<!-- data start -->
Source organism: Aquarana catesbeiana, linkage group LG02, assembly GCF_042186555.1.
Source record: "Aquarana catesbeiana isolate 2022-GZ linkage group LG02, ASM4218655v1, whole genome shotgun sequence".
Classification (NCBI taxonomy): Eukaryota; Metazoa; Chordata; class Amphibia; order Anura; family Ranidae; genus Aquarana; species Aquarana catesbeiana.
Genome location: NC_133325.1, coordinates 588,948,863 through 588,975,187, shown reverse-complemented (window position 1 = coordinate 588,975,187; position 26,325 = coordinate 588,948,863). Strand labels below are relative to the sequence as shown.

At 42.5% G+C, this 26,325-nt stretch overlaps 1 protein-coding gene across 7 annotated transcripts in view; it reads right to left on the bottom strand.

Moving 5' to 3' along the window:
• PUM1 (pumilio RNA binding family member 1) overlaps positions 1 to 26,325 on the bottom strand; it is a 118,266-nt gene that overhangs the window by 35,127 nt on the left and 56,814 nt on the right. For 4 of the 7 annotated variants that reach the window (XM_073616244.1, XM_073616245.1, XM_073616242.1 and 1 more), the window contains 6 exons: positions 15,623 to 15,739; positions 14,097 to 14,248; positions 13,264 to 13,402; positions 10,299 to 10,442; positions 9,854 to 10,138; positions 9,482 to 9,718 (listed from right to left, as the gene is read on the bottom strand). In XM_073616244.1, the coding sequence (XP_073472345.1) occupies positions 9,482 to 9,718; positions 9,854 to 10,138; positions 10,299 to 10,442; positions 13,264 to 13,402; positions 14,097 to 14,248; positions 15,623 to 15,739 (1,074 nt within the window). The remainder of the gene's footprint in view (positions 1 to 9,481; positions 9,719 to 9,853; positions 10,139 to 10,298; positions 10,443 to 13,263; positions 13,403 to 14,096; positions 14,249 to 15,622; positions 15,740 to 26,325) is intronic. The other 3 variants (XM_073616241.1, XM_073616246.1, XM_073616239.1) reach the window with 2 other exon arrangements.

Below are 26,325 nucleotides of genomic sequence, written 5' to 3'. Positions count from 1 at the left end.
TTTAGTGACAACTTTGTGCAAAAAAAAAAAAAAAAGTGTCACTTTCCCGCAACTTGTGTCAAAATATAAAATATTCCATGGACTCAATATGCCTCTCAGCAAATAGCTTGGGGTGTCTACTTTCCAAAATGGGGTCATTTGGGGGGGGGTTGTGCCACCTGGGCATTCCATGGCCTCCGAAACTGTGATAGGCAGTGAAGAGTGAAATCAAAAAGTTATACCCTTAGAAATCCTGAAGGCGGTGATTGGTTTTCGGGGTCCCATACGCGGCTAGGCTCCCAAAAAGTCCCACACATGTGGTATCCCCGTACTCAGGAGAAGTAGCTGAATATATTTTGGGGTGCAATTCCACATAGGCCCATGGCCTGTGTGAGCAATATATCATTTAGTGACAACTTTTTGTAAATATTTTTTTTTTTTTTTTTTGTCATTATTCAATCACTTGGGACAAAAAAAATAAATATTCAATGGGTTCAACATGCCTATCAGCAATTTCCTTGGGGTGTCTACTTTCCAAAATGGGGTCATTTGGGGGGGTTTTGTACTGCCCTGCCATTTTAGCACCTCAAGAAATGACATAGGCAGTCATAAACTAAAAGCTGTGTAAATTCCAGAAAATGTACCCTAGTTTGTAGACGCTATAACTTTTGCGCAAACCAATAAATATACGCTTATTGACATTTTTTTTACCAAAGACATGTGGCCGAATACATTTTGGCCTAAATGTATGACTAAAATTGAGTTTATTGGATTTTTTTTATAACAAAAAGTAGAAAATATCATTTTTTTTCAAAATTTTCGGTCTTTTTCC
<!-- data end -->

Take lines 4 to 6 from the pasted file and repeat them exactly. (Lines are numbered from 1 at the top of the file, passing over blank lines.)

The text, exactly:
Genome location: NC_133325.1, coordinates 588,948,863 through 588,975,187, shown reverse-complemented (window position 1 = coordinate 588,975,187; position 26,325 = coordinate 588,948,863). Strand labels below are relative to the sequence as shown.

At 42.5% G+C, this 26,325-nt stretch overlaps 1 protein-coding gene across 7 annotated transcripts in view; it reads right to left on the bottom strand.

Moving 5' to 3' along the window: